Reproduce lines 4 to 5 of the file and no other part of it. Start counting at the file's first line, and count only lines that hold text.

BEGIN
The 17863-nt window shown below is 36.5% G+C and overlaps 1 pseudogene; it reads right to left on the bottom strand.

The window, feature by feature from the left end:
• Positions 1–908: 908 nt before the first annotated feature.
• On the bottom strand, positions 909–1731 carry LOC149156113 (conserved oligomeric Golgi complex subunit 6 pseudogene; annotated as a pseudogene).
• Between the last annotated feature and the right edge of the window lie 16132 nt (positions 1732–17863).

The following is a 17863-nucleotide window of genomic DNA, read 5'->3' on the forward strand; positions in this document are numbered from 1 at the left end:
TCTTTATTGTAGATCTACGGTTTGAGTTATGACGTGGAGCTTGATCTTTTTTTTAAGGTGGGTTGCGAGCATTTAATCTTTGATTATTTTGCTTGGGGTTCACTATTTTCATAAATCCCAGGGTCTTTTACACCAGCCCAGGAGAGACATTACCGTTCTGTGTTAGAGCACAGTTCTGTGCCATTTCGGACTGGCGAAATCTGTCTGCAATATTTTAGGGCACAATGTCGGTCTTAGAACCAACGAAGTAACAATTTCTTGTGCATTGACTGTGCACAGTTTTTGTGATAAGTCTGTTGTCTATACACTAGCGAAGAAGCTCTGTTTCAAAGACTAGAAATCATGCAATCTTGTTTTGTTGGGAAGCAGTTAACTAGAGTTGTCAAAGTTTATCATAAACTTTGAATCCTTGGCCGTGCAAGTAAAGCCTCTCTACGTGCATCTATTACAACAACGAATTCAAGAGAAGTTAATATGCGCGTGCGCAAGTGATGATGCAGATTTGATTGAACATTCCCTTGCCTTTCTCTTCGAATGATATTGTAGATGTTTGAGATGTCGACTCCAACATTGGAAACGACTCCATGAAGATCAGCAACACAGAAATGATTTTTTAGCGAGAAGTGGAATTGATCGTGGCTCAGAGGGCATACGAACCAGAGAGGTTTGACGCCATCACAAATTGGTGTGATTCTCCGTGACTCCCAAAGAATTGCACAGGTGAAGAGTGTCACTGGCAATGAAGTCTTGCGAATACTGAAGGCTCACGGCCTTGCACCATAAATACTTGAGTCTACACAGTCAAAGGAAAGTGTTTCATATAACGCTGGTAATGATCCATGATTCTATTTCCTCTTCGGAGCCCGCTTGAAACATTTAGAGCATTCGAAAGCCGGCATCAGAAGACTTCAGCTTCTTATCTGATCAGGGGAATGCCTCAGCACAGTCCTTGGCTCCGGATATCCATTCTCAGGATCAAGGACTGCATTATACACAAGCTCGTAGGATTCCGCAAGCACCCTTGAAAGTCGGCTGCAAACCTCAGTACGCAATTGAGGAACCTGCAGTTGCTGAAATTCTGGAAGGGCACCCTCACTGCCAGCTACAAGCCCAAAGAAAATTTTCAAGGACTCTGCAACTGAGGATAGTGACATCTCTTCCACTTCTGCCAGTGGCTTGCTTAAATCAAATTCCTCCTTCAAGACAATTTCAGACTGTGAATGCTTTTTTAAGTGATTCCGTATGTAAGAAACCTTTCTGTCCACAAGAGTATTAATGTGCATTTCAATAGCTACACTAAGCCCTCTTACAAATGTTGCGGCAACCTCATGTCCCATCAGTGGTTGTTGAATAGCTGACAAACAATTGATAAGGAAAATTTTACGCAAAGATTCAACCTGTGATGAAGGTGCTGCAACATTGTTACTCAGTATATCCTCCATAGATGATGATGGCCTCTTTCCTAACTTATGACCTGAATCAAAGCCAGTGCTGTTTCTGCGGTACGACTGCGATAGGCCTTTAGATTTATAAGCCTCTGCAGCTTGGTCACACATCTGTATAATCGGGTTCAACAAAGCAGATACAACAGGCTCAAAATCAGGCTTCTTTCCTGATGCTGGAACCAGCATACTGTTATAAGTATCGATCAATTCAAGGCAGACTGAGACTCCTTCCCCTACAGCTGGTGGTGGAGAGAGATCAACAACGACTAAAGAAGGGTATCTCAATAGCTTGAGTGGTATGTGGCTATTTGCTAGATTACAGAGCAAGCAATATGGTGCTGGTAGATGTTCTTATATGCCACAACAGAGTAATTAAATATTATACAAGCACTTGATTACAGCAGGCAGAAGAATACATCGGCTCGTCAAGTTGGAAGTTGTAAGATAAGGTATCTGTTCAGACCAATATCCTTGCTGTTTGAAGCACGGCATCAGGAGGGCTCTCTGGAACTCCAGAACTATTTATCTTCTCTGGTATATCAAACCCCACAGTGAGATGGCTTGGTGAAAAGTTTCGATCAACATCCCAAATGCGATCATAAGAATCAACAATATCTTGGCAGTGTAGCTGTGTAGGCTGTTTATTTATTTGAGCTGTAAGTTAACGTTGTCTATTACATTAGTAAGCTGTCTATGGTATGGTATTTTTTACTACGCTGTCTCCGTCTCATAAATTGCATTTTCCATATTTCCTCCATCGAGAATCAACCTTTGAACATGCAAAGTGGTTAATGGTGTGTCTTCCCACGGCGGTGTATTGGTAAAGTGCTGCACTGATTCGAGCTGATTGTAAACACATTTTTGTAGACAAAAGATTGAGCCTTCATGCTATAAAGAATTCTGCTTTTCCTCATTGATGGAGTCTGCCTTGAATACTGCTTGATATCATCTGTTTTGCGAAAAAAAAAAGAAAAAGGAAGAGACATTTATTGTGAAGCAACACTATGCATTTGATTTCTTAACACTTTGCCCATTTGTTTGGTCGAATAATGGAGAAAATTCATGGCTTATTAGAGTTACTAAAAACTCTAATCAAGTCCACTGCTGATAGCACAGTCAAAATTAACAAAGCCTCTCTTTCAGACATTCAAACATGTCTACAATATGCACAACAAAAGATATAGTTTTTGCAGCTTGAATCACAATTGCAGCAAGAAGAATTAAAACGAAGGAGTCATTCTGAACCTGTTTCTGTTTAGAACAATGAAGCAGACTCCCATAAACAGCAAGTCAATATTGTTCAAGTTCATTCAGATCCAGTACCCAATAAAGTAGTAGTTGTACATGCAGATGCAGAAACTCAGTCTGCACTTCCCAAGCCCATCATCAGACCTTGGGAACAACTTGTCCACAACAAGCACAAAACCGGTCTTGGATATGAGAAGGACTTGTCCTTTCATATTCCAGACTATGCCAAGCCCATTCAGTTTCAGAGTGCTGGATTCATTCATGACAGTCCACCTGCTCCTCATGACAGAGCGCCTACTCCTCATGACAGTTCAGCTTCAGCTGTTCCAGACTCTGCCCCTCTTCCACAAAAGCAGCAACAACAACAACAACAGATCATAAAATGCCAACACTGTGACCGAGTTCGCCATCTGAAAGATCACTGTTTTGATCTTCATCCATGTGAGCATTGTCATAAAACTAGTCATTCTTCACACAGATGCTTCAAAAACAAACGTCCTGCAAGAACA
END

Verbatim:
• On the bottom strand, positions 909–1731 carry LOC149156113 (conserved oligomeric Golgi complex subunit 6 pseudogene; annotated as a pseudogene).
• Between the last annotated feature and the right edge of the window lie 16132 nt (positions 1732–17863).